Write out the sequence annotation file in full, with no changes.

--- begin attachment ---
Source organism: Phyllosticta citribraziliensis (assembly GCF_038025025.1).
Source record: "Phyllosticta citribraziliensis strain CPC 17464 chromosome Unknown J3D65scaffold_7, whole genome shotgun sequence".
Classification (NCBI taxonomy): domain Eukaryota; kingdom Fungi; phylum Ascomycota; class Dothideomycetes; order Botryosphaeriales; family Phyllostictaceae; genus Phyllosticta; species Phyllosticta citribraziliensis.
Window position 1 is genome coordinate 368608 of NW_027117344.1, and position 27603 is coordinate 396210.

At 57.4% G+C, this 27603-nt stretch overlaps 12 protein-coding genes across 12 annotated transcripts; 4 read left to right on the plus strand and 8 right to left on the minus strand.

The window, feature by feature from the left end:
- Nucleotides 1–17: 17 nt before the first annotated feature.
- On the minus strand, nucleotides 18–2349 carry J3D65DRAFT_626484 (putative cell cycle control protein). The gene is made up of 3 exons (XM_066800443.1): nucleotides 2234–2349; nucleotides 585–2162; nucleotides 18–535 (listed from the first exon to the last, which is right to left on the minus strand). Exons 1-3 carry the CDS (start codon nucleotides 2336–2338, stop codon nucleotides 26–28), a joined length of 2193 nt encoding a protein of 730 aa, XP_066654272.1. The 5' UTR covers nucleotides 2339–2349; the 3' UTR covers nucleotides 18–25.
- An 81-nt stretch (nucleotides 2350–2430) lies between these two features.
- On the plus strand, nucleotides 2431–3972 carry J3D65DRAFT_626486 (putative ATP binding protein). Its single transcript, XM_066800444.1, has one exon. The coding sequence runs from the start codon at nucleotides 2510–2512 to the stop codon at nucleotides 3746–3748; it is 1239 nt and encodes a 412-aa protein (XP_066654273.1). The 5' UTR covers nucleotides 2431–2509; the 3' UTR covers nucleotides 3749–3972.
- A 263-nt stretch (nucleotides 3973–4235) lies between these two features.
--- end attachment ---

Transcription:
Source organism: Phyllosticta citribraziliensis (assembly GCF_038025025.1).
Source record: "Phyllosticta citribraziliensis strain CPC 17464 chromosome Unknown J3D65scaffold_7, whole genome shotgun sequence".
Classification (NCBI taxonomy): domain Eukaryota; kingdom Fungi; phylum Ascomycota; class Dothideomycetes; order Botryosphaeriales; family Phyllostictaceae; genus Phyllosticta; species Phyllosticta citribraziliensis.
Window position 1 is genome coordinate 368608 of NW_027117344.1, and position 27603 is coordinate 396210.

At 57.4% G+C, this 27603-nt stretch overlaps 12 protein-coding genes across 12 annotated transcripts; 4 read left to right on the plus strand and 8 right to left on the minus strand.

The window, feature by feature from the left end:
- Nucleotides 1–17: 17 nt before the first annotated feature.
- On the minus strand, nucleotides 18–2349 carry J3D65DRAFT_626484 (putative cell cycle control protein). The gene is made up of 3 exons (XM_066800443.1): nucleotides 2234–2349; nucleotides 585–2162; nucleotides 18–535 (listed from the first exon to the last, which is right to left on the minus strand). Exons 1-3 carry the CDS (start codon nucleotides 2336–2338, stop codon nucleotides 26–28), a joined length of 2193 nt encoding a protein of 730 aa, XP_066654272.1. The 5' UTR covers nucleotides 2339–2349; the 3' UTR covers nucleotides 18–25.
- An 81-nt stretch (nucleotides 2350–2430) lies between these two features.
- On the plus strand, nucleotides 2431–3972 carry J3D65DRAFT_626486 (putative ATP binding protein). Its single transcript, XM_066800444.1, has one exon. The coding sequence runs from the start codon at nucleotides 2510–2512 to the stop codon at nucleotides 3746–3748; it is 1239 nt and encodes a 412-aa protein (XP_066654273.1). The 5' UTR covers nucleotides 2431–2509; the 3' UTR covers nucleotides 3749–3972.
- A 263-nt stretch (nucleotides 3973–4235) lies between these two features.